29. A process for the treatment of zirconium based metal waste, the process including the steps of converting at least some of said ziconium based metal to an oxide, thereafter forming a mixture of said oxide with a sol which gel and is freeze-castable, producing a green body from the mixture, and sintering said green body.
30. A process according to claim 29 wherein the sol comprises a silica sol or a zirconia sol, and the mixture thereof with the said oxide is solidified by freeze-casting to form a solid, handleable green body for sintering.
31. A process according to claim 29 wherein filler powder is included in said mixture.
32. A process according to claim 29 wherein said mixture is frozen at a temperature in the region of −50° C.
33. A process according to claim 29 wherein the green body is thawed prior to sintering.
34. The process for the treatment of zirconium based metal waste of claim 29 further comprising the step of storing said sintered green body.
The present invention relates to a method of treating zirconium based metal waste particularly, though not exclusively, waste resulting from nuclear fuel reprocessing.
Fuel rods for nuclear plants comprise a core of enriched uranium material having an outer can or cladding of a zirconium based alloy. Presently, when the spent fuel rods are reprocessed, they are chopped up into shorter lengths and treated with nitric acid to dissolve out the spent fuel core, leaving behind the cladding since it is not attacked by the nitric acid. The pieces of zirconium alloy constitute so-called intermediate level waste which needs to be contained and stored safely for many years. One current method of dealing with this waste is to crush the pieces and store it encapsulated as the metal in concrete grout in drums.
A further problem with reprocessing irradiated fuel is that associated with isolating and dealing with the fission products generated during the nuclear reaction process. Normally, the fission products are separated from the uranium and plutonium, the latter two elements being reprocessed for further use. However, it is necessary to contain and safely store the fission by-products as they constitute so-called high-level waste. One method of dealing with this waste is by encapsulation by vitrification. Dealing with the zirconium waste and the fission product waste currently constitutes two separate stages of the reprocessing cycle and are both extremely costly in both plant and in running costs.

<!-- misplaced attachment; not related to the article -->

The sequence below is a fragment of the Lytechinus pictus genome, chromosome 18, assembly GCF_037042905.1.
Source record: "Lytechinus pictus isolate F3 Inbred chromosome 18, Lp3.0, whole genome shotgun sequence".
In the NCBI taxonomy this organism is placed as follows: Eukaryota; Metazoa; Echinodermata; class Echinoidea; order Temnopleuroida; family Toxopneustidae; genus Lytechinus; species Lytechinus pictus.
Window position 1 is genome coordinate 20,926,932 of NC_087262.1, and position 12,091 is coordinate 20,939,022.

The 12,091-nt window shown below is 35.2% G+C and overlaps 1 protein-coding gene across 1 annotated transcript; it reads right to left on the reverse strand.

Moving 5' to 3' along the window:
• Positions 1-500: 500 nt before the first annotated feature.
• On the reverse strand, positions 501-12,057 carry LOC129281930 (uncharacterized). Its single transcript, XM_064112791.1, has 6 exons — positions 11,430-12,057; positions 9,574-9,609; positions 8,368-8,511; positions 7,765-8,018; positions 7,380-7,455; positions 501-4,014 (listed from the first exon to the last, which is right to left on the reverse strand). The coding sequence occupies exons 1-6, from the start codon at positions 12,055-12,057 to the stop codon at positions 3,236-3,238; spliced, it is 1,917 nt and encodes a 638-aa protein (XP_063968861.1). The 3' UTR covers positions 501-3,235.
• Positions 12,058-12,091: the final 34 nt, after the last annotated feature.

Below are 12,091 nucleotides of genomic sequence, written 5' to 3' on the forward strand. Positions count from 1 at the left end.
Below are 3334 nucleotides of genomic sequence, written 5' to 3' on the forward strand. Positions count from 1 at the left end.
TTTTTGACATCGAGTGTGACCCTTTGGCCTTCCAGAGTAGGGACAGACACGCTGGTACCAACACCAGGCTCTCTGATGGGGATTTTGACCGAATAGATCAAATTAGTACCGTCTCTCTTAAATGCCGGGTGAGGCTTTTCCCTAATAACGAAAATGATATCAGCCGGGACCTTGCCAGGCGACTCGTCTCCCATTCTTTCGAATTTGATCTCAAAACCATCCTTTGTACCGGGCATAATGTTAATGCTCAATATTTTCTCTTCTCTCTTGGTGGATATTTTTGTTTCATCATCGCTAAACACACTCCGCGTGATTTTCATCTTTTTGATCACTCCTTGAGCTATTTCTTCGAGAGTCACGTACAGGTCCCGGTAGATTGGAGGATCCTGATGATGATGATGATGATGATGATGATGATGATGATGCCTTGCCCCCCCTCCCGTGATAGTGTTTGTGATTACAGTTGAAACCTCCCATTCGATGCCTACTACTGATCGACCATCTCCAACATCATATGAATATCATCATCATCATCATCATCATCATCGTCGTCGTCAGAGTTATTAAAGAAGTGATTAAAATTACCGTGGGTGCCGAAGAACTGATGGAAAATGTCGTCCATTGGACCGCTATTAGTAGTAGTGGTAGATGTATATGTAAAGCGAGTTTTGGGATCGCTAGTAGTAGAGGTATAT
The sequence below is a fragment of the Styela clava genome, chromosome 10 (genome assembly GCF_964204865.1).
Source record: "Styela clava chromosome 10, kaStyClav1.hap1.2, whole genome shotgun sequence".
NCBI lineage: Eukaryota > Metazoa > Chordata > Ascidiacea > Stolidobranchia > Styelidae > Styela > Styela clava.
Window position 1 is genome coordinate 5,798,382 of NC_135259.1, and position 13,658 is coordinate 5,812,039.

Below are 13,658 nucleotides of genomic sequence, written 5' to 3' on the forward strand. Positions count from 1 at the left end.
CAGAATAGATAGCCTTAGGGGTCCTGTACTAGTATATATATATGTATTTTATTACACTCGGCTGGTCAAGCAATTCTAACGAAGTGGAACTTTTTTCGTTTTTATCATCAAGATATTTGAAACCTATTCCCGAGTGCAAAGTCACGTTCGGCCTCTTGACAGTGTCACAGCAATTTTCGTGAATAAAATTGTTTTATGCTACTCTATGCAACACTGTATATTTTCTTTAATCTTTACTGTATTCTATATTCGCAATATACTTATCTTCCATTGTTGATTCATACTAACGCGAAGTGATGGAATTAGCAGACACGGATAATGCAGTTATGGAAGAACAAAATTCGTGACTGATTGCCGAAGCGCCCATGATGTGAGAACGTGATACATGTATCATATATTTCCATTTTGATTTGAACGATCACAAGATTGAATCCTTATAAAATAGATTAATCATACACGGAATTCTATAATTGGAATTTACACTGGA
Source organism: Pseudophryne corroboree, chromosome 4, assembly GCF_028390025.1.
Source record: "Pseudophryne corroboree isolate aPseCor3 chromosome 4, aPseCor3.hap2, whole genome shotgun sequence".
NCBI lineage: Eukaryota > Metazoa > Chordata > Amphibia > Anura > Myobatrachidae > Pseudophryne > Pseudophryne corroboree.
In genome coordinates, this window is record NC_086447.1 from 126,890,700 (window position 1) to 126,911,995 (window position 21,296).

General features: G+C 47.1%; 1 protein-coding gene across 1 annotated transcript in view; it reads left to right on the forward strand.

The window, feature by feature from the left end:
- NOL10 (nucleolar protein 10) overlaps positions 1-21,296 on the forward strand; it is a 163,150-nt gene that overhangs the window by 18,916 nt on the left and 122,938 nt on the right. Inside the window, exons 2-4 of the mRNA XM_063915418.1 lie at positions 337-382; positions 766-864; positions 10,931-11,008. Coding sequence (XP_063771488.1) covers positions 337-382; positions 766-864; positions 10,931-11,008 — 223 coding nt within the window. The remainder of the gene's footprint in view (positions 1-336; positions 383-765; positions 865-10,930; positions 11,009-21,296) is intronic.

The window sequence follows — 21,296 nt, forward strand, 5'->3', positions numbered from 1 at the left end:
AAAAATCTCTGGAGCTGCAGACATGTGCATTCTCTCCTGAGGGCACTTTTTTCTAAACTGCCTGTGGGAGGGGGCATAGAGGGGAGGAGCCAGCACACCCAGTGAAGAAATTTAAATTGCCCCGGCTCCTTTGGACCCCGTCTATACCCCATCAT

It is an object of the present invention to provide a process for dealing more economically with zirconium waste. It is a further object to provide an alternative and more cost effective means of dealing with and storing the fission product waste.
The present invention relates to a process for treating zirconuim based metal waste, the process including the steps of converting at least some of said zirconium based metal into an oxide (as herein defined). As hereafter described in more detail, the oxide is used in the production of a green body, for example by pressing, and the green body is sintered.
According to a first aspect of the present invention there is provided a process for treating zirconium based metal waste, said waste comprising at least some of the zirconium based metal in solution, the process including the steps of converting at least said solution of said metal into an oxide of said zirconium based metal; and, sintering said oxide to form solid articles.
One zirconium based mental alloy currently is use is known as “Zircalloy” (trade name) and comprises in excess of 95 wt % zirconium.
The step of bringing the zirconium based metal into solution by chemical or electrochemical means is known in the prior art and provides a stable solution, e.g., a nitrate and oxide residues. See, for example, “Use of Electrochemical Processes in Aqueous Reprocessing of Nuclear Fuels” by F. Baumgarter and H. Schmeider, Radiochemical Acta, Vol. 25 pp 191-210 (1978).
In this specification the terms “zirconium oxide” and “oxide of zirconium” and similar terms are frequently used. The actual chemical compositions resulting from the processes described herein may not have chemical compositions which correspond exactly either to a pure zirconium oxide or to zirconia, ZrO2, since the sintered materials in question will contain impurities and/or intentionally added materials and contaminants which it is desired to encapsulate, and/or to stabilize the crystal phase and which may also modify the crystal structure. Examples of such stabilizing and modifying additions may include, for example, metal oxides such as yttria, Y2O3 to stabilize the crystal phase of zirconium oxide. Furthermore, in embodiments to be described below, particles of zirconium oxide powder are embodied in a matrix also containing aluminum and/or silicon atoms. Therefore, any reference herein to “zirconium oxide” or similar terms are to be taken as generic terms encompassing the resulting matrix of the sintered product or intermediate material in all embodiments and variations of the invention described herein howsoever arrived at.